Survey results for Linux gaming on Steam

steamValve published their monthly statistics on the Steam gaming platform.The February 2013 Hardware & Software survey results show that the adoption of Linux has doubled in the past month (click on the “OS Version” stats to see all Operating Systems, not just Windows).

While Ubuntu is obviously taking the largest part of the Linux pie, the total percentage of Linux Steam gamers is now somewhere between 2 and 3 (Slackware being hidden in the “Other” platforms). This means Linux as a gaming platform is about to overtake Apple’s OS (at least, for Steam). Who said that Linux users are freeloaders, not interested in anything that is not open source and gratis?

How are we doing as Slackware community? If you look at the Slackware Group page on the SteamCommunity site, you will see that we are about to pass the 100 members mark. I think that one month ago, that number was 13. So, the group is expanding fast, and it is good to see that Slackers are die-hard gamers too 🙂

I updated my steamclient package to the latest officially released version yesterday.

It’s still a 32-bit Steam client of course, and all Steam games are 32-bit, so either you have to run 32-bit Slackware, or install my multilib package set on top of your 64-bit Slackware  (multilib installation instructions here). The good news is that you do not have to install anything else to use the Steam client and play games. All the dependencies that I used to add to the steamclient directory are no longer needed. The necessary libraries are now all part of the “steam-runtime” included with the steamclient package.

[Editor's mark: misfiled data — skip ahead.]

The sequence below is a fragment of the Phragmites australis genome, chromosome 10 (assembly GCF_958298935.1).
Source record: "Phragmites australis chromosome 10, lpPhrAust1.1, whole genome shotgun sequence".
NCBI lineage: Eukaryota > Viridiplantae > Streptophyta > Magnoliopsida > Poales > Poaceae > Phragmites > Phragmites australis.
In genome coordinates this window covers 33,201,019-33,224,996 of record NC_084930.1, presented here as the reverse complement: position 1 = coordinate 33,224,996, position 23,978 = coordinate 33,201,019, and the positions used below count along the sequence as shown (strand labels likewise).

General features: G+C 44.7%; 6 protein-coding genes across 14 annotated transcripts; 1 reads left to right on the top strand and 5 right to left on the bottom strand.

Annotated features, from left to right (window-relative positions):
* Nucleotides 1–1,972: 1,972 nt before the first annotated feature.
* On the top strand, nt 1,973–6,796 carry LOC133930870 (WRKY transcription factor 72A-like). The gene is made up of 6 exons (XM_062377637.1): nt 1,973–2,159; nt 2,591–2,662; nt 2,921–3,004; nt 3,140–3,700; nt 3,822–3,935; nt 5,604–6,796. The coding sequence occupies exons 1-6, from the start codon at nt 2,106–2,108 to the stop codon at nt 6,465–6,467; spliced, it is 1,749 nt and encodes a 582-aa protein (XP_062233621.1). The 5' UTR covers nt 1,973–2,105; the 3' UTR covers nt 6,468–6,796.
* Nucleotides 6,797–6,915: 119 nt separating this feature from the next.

It is highly recommended to have a NVIDIA/ATI powered graphics card inside your computer and use the proprietary binary graphics drivers for these cards!

Only if you want to be able to watch the game demo-video and promotional content in the Steam Store (inside the Steam client), you need to have the flashplayer-plugin installed. For 64-bit multilib systems that means, grab the 32-bit flash player plugin package, and use convertpkg-compat32 (part of my compat32-tools) to convert that package into a “compat32” package which can be used on a multilib Slackware64. Note that Adobe releases regular security updates for the Flashplayer, so be sure to check for updates to my package. You can keep an eye on the repository RSS feed if you don’t want to miss out.

Want to try? Install the steamclient, get Team Fortress 2 for free and start playing this adrenaline-powered multiplayer online game. And become the newest member of the Steam Slackware Group!

Have fun, Eric

23 thoughts on “Survey results for Linux gaming on Steam

  1. Nothing against “freeloaders” myself – I am essentially one of them, seeking out the Open Source alternative wherever available.
    For games, it is different. Good games take an incredible amount of work, artistry & craftsmanship and I am willing to pay for that.

    Full of bugs? When I stop after a couple of hours of gameplay, I do not feel like having used a bug-riddled program.
    And remember, no progress without accepting the bumpy ride. Why else would someone want to run slackware-current on his computer?



  2. Just a couple of things:

    The link to flashplayer-plugin says flasplayer-plugin, so the link is broken.

    Do you have a list of the removed dependency packages? I didn’t think to turn my local copies into git repos until just now, so I’m not sure what was removed and what was kept.


  3. Hi JKWood

    Thanks for noticing the bad URL, I fixed that.

    Packages which I had as dependencies but are no longer needed by the steamclient and its games (which does not mean they are no good for other programs!):
    – OpenAL
    – json-c
    – pulseaudio
    – speex